Your nurse, doctor, or other fully trained healthcare professional will tell you all about peritoneal dialysis and how it works exactly. You should be sure to fully understand this process and ask the medical professional any necessary questions you have. They will tell you exactly what steps to take, and you should follow these closely.
During peritoneal dialysis, this is not the only kind of fluid you will need, and your doctor will train you on how to use any others as well. Icodextrin is given for the long dwell exchange of your dialysis. This period lasts longer than 8 hours. During other exchanges, you will have other fluids to use. You should not use Icodextrin more than once in any 24-hour period unless you have been told to do so by a doctor.
Here is a guide to using this solution.
You will be given this medicine on a very fixed schedule. You should therefore never miss a dose, as it will harm the course of your treatment.However, if you do miss a dose for any reason, then call your pharmacist or doctor for advice.
It is possible that Icodextrin will interact with other drugs you are currently taking. It is often the case that your doctor will want to avoid interactions, however, in other cases, they may be necessary. Either way, you should disclose to your doctor all drugs you are currently taking. This includes both prescription and nonprescription drugs. To avoid interactions, your doctor may wish to alter either one or both of the interacting drugs that you are taking. Alternatively, they may simply adjust one or both of the dosages that you receive. Directly below is a list of drugs with which it is usually not recommended you take at the same time as Icodextrin.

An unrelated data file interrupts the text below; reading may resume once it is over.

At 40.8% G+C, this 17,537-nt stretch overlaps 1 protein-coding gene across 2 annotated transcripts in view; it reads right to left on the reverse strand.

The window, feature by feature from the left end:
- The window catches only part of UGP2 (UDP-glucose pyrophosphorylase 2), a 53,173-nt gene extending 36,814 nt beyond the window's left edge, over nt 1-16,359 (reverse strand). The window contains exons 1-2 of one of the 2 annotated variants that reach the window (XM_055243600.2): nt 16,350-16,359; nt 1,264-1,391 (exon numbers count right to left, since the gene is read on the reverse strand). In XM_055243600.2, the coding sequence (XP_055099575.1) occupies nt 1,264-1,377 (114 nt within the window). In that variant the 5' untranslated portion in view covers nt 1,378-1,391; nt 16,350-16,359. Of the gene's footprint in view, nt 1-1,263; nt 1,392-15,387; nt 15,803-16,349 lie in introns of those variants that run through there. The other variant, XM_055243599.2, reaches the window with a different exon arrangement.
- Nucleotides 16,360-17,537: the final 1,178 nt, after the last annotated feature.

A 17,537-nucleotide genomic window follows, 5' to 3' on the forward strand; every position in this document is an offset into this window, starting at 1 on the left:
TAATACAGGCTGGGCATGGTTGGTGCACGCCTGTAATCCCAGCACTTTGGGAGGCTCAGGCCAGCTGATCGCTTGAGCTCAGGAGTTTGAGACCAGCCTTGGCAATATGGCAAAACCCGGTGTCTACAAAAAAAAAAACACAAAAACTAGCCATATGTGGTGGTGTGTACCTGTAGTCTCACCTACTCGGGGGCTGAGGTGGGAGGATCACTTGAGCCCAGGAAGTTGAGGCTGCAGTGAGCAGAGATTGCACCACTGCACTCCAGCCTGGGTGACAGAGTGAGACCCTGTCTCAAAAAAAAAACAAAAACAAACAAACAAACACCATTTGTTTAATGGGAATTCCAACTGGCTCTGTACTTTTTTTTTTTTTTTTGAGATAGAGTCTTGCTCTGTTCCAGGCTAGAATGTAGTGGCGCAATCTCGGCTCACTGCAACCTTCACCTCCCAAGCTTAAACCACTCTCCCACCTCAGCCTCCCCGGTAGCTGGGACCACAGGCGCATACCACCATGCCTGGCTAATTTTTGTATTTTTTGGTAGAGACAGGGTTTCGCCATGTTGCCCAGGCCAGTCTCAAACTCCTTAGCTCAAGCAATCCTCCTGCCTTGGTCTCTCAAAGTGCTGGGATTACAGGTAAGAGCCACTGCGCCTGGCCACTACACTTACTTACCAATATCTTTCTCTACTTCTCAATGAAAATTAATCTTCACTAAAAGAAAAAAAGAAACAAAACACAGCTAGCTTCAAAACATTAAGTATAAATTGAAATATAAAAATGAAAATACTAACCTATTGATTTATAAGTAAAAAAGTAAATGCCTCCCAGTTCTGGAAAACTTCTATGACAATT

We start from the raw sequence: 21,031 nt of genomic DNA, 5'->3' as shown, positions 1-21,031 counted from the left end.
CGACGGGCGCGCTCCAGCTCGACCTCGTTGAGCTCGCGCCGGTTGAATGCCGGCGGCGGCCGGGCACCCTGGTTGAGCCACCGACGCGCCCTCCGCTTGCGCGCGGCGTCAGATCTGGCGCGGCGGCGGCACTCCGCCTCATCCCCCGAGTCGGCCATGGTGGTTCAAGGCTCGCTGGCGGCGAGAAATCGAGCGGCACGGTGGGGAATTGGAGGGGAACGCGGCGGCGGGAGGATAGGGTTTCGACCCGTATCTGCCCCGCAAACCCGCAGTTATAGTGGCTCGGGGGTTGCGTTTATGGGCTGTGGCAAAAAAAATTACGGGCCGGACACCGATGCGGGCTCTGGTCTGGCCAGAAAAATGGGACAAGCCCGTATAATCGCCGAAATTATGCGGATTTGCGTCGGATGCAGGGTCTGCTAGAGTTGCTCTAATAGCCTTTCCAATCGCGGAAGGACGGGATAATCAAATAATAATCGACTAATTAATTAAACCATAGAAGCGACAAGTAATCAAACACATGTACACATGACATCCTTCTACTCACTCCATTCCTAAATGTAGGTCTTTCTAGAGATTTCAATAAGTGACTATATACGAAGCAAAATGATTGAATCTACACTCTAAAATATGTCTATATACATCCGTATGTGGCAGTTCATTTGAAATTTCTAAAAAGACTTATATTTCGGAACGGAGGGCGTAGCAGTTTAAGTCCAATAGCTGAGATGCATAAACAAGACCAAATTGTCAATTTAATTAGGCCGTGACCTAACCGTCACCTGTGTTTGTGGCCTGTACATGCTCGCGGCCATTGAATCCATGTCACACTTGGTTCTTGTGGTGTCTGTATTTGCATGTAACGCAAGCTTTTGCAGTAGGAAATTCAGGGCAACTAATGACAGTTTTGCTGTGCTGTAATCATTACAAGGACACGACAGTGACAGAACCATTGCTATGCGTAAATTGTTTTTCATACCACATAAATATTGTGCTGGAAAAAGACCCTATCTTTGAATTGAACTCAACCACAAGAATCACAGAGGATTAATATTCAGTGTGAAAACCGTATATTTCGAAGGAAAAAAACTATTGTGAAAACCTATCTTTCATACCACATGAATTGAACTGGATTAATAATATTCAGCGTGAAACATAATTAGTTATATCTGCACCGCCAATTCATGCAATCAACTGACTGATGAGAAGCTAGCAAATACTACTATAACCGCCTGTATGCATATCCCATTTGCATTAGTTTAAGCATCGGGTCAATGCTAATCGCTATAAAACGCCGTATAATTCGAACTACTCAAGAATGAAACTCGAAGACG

If you take Icodextrin at the same time as any of the following drugs, then you may be at an increased risk of experiencing certain side effects. However, it may be the case that taking both drugs is the best course of treatment for you. If this is so, then your doctor may wish to adjust the dosages you receive, or how frequently you take each medicine.
As well as interacting with drugs, it is possible that Icodextrin will interact with certain parts of your dietary intake. This includes things you drink, eat, and smoke. To avoid such interactions, your doctor may ask you to make certain lifestyle or dietary adjustments. For example, this may mean smoking less tobacco or drinking less alcohol.